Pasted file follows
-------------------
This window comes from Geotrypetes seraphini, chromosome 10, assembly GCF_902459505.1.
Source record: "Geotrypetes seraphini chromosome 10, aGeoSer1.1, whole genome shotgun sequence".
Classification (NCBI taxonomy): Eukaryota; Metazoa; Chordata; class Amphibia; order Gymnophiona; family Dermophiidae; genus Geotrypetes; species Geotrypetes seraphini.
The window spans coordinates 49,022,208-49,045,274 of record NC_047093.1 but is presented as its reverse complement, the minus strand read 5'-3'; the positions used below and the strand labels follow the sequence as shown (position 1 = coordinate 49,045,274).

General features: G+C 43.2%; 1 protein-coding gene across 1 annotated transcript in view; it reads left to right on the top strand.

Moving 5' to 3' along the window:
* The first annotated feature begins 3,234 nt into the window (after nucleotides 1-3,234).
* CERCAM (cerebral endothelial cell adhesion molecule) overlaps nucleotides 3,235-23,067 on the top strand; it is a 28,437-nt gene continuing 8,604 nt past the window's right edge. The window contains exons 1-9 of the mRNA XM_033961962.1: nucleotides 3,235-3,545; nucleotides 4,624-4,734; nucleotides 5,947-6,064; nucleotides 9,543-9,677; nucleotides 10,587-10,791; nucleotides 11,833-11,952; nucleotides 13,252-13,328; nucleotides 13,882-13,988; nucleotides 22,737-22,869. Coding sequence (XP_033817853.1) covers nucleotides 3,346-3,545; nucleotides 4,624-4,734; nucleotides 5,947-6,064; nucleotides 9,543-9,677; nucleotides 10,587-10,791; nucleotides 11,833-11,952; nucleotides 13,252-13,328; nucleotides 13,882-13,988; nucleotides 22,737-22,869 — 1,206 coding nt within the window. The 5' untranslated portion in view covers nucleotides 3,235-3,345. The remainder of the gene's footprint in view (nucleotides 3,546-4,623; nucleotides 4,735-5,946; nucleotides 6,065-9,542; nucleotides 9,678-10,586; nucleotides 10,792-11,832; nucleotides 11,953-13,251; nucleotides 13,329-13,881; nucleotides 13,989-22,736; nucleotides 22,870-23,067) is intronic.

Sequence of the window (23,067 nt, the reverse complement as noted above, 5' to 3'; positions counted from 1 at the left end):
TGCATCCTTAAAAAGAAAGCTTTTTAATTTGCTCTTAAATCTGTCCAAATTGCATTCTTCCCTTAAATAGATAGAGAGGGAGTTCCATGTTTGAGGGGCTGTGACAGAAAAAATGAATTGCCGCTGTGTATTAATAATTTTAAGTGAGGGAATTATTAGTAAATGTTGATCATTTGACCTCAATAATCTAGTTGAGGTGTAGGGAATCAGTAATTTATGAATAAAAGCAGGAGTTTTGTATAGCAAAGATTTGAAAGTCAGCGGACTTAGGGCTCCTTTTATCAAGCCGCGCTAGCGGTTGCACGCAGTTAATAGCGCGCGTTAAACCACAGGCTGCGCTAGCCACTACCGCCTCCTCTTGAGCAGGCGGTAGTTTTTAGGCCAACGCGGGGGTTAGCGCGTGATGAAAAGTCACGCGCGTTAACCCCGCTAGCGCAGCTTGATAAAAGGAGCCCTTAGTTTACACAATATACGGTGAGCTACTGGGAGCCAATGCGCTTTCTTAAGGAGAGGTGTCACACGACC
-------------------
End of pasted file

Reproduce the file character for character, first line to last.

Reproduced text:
This window comes from Geotrypetes seraphini, chromosome 10, assembly GCF_902459505.1.
Source record: "Geotrypetes seraphini chromosome 10, aGeoSer1.1, whole genome shotgun sequence".
Classification (NCBI taxonomy): Eukaryota; Metazoa; Chordata; class Amphibia; order Gymnophiona; family Dermophiidae; genus Geotrypetes; species Geotrypetes seraphini.
The window spans coordinates 49,022,208-49,045,274 of record NC_047093.1 but is presented as its reverse complement, the minus strand read 5'-3'; the positions used below and the strand labels follow the sequence as shown (position 1 = coordinate 49,045,274).

General features: G+C 43.2%; 1 protein-coding gene across 1 annotated transcript in view; it reads left to right on the top strand.

Moving 5' to 3' along the window:
* The first annotated feature begins 3,234 nt into the window (after nucleotides 1-3,234).
* CERCAM (cerebral endothelial cell adhesion molecule) overlaps nucleotides 3,235-23,067 on the top strand; it is a 28,437-nt gene continuing 8,604 nt past the window's right edge. The window contains exons 1-9 of the mRNA XM_033961962.1: nucleotides 3,235-3,545; nucleotides 4,624-4,734; nucleotides 5,947-6,064; nucleotides 9,543-9,677; nucleotides 10,587-10,791; nucleotides 11,833-11,952; nucleotides 13,252-13,328; nucleotides 13,882-13,988; nucleotides 22,737-22,869. Coding sequence (XP_033817853.1) covers nucleotides 3,346-3,545; nucleotides 4,624-4,734; nucleotides 5,947-6,064; nucleotides 9,543-9,677; nucleotides 10,587-10,791; nucleotides 11,833-11,952; nucleotides 13,252-13,328; nucleotides 13,882-13,988; nucleotides 22,737-22,869 — 1,206 coding nt within the window. The 5' untranslated portion in view covers nucleotides 3,235-3,345. The remainder of the gene's footprint in view (nucleotides 3,546-4,623; nucleotides 4,735-5,946; nucleotides 6,065-9,542; nucleotides 9,678-10,586; nucleotides 10,792-11,832; nucleotides 11,953-13,251; nucleotides 13,329-13,881; nucleotides 13,989-22,736; nucleotides 22,870-23,067) is intronic.

Sequence of the window (23,067 nt, the reverse complement as noted above, 5' to 3'; positions counted from 1 at the left end):
TGCATCCTTAAAAAGAAAGCTTTTTAATTTGCTCTTAAATCTGTCCAAATTGCATTCTTCCCTTAAATAGATAGAGAGGGAGTTCCATGTTTGAGGGGCTGTGACAGAAAAAATGAATTGCCGCTGTGTATTAATAATTTTAAGTGAGGGAATTATTAGTAAATGTTGATCATTTGACCTCAATAATCTAGTTGAGGTGTAGGGAATCAGTAATTTATGAATAAAAGCAGGAGTTTTGTATAGCAAAGATTTGAAAGTCAGCGGACTTAGGGCTCCTTTTATCAAGCCGCGCTAGCGGTTGCACGCAGTTAATAGCGCGCGTTAAACCACAGGCTGCGCTAGCCACTACCGCCTCCTCTTGAGCAGGCGGTAGTTTTTAGGCCAACGCGGGGGTTAGCGCGTGATGAAAAGTCACGCGCGTTAACCCCGCTAGCGCAGCTTGATAAAAGGAGCCCTTAGTTTACACAATATACGGTGAGCTACTGGGAGCCAATGCGCTTTCTTAAGGAGAGGTGTCACACGACC